For Manannán mac Lir, a musician and Celtic demigod, life had become a blur of post-gig parties, expensive whisky, and cheap sex. And then the baby almost died–a baby he had sworn to protect. On the hunt for the would-be killer, Mac finds Artemis Black, a stunningly dangerous woman who’s inexplicably able to intertwine life magic with death magic. For the safety of his people, he should destroy her. But the aching vulnerability in her eyes calls to him. And the raw desire she inspires has nothing to do with a spell. Their love may be forbidden, but Mac and Artemis can’t go back once they’ve made…THE CROSSING
Mac is the son of the seagod Lir and Niniane, queen of the Sidhe. He hasn’t been his happy-go-lucky self since teaming up with the Immortals to save their brother Tain. He doesn’t enjoy his fame as a musician, the attention or women and feels he doesn’t enjoy life anymore. He goes to Kalen and Christine (main couple from book 3) to figure out what is wrong with him and what to do about it. But before he has a chance to do so, he stumbles upon Artemis, a witch connected to all four elements (earth, water, fire, air) and able to practice both life and death magic. She has been stealing life-essence from faerie-villages and as guardian of Celtic magical creatures Mac confronts her and together they embark on a journey that has an outcome nobody could ever imagine.
Artemis and Mac’s first encounter sets the tone for their book. It’s intense and explosive. They meet under the most difficult circumstances but they are truly meant for each other. Both Mac and Artemis are longing to share the love they have to give.
The attraction is instant for Mac, even if she is connected to death magic. Artemis just wants to get rid of him because he is impeding her important quest. She isn’t stealing life essence for the fun of it. She must do it to save someone very important to her.
Mac is a character that appealed to me a great deal in THE AWAKENING (book 3) but somehow Joy Nash’s heroes don’t seem to keep my attention. They don’t come of the pages as the heroes in the other books do. I had the same problem with Kalen in his book. Though Mac did do a bit better than Kalen, there were some actions that were so out of character they puzzled me even when the explanation for them was given.
The heroines on the other hand do have that magnetic pull on me. As I liked Christine in her book, I also liked Artemis in this book. She needs balance of her abilities because without it things can turn ugly for her. Her attraction to Mac disturbs this balance and even though she has a powerful motive for her actions it doesn’t excuse the fact that she causes harm with her death magic. She is strong, loyal and loving and her actions are well motivated. I could really relate to her.
The main players are Artemis and Mac and their journey and alongside them a parade of magical creatures passes through: sidhe, faeries, golems, harpies and demons. They form an extensive compilation of secondary characters, but all with very minor parts except for yet again an Ancient demon (Old One) that represents the evil. The secondary cast is elaborate but never intrusive. They completed the book and complemented the main characters.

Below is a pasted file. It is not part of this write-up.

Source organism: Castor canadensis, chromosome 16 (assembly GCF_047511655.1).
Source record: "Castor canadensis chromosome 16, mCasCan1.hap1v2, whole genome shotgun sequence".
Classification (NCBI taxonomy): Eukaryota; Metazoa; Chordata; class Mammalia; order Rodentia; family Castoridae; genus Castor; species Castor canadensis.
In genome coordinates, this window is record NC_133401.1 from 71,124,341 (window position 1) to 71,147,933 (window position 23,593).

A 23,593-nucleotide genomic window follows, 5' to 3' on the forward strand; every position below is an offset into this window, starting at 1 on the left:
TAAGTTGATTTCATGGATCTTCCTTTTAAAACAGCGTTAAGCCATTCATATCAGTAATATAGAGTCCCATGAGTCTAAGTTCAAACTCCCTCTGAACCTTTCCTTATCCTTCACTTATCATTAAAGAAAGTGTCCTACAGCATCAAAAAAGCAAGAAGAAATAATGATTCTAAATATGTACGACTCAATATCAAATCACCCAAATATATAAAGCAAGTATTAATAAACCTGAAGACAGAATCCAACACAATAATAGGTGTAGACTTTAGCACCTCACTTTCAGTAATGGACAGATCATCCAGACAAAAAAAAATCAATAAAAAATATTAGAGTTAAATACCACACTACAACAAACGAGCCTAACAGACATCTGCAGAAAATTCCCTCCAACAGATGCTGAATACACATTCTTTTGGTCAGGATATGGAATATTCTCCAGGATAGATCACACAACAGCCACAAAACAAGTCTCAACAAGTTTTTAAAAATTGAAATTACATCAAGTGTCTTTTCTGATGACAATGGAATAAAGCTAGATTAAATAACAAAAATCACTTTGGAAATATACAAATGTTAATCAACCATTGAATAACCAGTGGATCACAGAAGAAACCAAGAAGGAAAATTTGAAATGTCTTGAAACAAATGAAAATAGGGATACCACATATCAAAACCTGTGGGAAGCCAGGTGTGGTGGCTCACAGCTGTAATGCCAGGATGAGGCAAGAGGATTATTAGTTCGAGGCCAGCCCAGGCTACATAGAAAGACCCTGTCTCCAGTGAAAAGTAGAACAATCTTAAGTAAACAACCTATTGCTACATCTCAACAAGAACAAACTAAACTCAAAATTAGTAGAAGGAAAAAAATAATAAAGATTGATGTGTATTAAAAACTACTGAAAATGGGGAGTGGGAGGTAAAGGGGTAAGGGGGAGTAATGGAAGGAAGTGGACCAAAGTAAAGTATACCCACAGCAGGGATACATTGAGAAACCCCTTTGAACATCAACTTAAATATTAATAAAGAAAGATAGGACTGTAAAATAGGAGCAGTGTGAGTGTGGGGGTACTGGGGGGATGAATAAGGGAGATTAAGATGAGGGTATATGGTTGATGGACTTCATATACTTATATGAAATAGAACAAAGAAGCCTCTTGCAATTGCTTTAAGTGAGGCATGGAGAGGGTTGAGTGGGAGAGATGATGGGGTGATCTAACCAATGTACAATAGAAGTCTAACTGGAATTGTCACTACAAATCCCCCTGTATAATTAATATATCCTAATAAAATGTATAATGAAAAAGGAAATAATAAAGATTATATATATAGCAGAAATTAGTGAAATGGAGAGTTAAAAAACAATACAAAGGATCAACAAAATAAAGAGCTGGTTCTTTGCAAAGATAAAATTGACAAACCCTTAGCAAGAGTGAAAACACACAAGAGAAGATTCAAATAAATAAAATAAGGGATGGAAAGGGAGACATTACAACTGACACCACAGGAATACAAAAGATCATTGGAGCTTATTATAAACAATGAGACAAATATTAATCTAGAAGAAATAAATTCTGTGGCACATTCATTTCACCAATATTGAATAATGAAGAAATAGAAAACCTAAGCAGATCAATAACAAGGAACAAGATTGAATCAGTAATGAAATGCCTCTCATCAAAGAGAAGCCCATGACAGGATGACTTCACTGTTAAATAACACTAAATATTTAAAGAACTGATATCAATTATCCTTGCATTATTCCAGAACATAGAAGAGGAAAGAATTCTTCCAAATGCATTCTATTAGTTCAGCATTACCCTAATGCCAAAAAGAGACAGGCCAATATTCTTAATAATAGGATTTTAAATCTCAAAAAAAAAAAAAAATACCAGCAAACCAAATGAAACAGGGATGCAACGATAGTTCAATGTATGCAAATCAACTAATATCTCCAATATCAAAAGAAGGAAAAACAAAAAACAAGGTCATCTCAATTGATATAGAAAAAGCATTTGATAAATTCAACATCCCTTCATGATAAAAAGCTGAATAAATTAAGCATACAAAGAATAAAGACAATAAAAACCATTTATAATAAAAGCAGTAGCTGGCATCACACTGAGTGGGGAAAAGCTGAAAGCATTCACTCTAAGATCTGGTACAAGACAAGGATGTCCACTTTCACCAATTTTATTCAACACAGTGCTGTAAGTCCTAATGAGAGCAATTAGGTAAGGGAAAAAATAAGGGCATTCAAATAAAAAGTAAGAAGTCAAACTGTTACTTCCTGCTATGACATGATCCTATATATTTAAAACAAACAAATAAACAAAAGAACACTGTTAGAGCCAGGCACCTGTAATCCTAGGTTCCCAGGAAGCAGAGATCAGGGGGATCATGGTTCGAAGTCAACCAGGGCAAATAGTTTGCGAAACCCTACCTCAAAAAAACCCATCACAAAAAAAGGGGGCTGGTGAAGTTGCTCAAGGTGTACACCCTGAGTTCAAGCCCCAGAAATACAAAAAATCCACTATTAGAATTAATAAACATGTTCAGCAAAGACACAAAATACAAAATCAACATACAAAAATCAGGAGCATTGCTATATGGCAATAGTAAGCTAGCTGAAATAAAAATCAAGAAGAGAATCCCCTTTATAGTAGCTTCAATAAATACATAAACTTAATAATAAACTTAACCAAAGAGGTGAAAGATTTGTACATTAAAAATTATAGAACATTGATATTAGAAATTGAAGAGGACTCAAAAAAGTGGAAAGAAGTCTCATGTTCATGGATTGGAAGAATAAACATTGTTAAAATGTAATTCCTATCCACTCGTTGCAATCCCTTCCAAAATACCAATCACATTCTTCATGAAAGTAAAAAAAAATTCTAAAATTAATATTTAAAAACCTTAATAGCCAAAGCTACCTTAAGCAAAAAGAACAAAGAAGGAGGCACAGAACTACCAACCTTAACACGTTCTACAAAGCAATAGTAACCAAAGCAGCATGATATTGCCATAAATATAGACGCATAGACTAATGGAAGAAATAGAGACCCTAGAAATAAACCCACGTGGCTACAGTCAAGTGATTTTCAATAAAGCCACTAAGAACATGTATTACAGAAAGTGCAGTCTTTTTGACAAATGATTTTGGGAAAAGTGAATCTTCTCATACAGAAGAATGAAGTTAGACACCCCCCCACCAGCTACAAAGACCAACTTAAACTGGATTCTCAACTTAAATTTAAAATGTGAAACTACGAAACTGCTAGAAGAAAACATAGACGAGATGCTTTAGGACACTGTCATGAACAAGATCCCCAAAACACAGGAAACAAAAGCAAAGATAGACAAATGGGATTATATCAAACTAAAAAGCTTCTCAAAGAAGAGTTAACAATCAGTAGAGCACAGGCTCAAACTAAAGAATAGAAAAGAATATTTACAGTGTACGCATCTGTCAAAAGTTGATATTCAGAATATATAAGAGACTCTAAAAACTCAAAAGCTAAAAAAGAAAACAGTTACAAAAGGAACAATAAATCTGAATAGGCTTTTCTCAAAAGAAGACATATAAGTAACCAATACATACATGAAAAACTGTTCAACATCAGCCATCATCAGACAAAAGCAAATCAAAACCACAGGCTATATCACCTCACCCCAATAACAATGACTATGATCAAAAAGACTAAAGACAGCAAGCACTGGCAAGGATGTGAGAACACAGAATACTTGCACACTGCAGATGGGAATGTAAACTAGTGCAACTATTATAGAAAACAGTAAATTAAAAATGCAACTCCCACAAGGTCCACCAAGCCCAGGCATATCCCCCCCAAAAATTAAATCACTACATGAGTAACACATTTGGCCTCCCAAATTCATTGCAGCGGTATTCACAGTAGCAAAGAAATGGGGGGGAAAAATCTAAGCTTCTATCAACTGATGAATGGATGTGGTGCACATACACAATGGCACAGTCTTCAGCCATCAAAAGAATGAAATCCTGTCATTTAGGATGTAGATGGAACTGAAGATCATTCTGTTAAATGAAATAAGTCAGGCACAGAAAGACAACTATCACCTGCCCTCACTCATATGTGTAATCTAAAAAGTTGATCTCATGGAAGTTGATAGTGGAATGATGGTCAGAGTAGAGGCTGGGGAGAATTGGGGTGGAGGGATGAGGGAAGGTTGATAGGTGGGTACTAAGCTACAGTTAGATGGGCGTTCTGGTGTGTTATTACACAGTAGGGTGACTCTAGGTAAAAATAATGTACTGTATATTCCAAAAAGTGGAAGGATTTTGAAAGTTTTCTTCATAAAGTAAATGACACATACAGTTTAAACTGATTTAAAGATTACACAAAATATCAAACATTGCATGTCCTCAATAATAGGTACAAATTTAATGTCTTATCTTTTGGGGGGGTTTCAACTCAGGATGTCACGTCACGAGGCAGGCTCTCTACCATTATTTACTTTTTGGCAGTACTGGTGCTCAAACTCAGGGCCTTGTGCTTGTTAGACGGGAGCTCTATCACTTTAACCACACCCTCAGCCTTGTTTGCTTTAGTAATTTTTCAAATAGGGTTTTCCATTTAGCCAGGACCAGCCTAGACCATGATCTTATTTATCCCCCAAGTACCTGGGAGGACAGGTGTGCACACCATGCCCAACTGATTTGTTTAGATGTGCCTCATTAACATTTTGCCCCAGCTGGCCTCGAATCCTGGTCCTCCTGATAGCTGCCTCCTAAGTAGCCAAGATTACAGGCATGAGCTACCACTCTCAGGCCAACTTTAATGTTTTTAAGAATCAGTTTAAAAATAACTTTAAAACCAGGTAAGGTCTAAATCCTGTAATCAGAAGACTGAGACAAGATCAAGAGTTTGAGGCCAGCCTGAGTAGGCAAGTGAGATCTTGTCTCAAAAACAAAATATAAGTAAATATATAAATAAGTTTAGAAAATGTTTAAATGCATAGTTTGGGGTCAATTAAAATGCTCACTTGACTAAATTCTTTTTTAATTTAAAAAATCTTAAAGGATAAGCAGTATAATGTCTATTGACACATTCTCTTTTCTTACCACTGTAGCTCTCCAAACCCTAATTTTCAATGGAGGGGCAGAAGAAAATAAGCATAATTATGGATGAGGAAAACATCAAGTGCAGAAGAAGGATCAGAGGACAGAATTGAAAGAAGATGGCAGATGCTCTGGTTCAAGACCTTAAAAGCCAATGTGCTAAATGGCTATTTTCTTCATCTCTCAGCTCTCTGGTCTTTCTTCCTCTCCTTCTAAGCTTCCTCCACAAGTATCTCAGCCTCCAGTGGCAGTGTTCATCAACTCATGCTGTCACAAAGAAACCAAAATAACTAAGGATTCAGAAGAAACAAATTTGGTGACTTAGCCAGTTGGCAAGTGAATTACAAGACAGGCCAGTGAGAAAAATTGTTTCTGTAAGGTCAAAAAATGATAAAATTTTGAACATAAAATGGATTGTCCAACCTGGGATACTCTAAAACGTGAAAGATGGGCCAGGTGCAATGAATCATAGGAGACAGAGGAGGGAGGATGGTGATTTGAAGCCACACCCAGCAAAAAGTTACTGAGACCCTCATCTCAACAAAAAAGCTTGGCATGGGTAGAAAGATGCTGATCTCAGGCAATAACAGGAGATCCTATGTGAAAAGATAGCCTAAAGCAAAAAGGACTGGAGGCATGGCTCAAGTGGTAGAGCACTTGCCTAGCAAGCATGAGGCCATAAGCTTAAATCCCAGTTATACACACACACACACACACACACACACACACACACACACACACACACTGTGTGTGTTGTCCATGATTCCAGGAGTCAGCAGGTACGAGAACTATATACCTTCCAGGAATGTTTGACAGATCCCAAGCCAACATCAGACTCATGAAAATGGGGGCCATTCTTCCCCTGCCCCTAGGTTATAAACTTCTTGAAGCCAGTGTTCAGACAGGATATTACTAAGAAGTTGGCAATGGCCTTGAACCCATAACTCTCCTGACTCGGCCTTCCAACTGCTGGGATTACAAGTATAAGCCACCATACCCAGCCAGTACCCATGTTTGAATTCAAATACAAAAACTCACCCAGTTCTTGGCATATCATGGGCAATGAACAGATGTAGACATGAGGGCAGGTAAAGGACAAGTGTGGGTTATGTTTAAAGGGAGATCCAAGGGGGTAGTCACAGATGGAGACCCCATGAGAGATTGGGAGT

Balance is crucial for Artemis and it’s the main theme of the book. Balance between light and dark, balance between life and death.
I must say Joy Nash did an amazing job with the plot of this book. It kept me turning the pages as fast as I could, wondering how it was all going to end.
But this was also due to the writing style of this installment. It was magical and luscious but flowing and easy to read at the same time. I flew through the pages.
The dosage of information was perfect, providing little bits and pieces of information at a time, enticing the reader to learn more and know why the characters take certain actions. I liked how Joy Nash portrayed their journey into Hell and it’s many levels, although at the end it seemed like she rushed it a bit in order to wrap things up. Still the plot was unpredictable, original and very well put together.
This book is connected to the Immortals series through Mac’s character but it can be perfectly read as a stand-alone. I even will go as far and say that it’s better as a stand alone than as part of the series. And I would recommend this as a great book, even, or maybe especially, for readers who are not that into the Immortals series.
Comparing it to the other installments it’s much better than the other book by Nash in the series but compared to the books by Ashley and Popp I still have to classify Nash at the bottom of the list.
This has made rating this book very difficult. As a stand-alone it definitely falls in the 4-star category but I must also take into account that the book is part of a series and within that series it doesn’t reach the level of the other books.
Overall I think Joy Nash did a great job with this book. I loved Artemis, I liked Mac, I enjoyed their story and their journey, I admired the plot and I had fun with the secondary characters.
The woman was a perfect, pure, high note. His long life was like a song that had been waiting for that single tone to complete it.
Mac to Artemis: “Immortality is vastly overrated (…). A meandering song that had no hope of ever achieving that last beautiful note. The final tone that gives the whole melody a deeper meaning”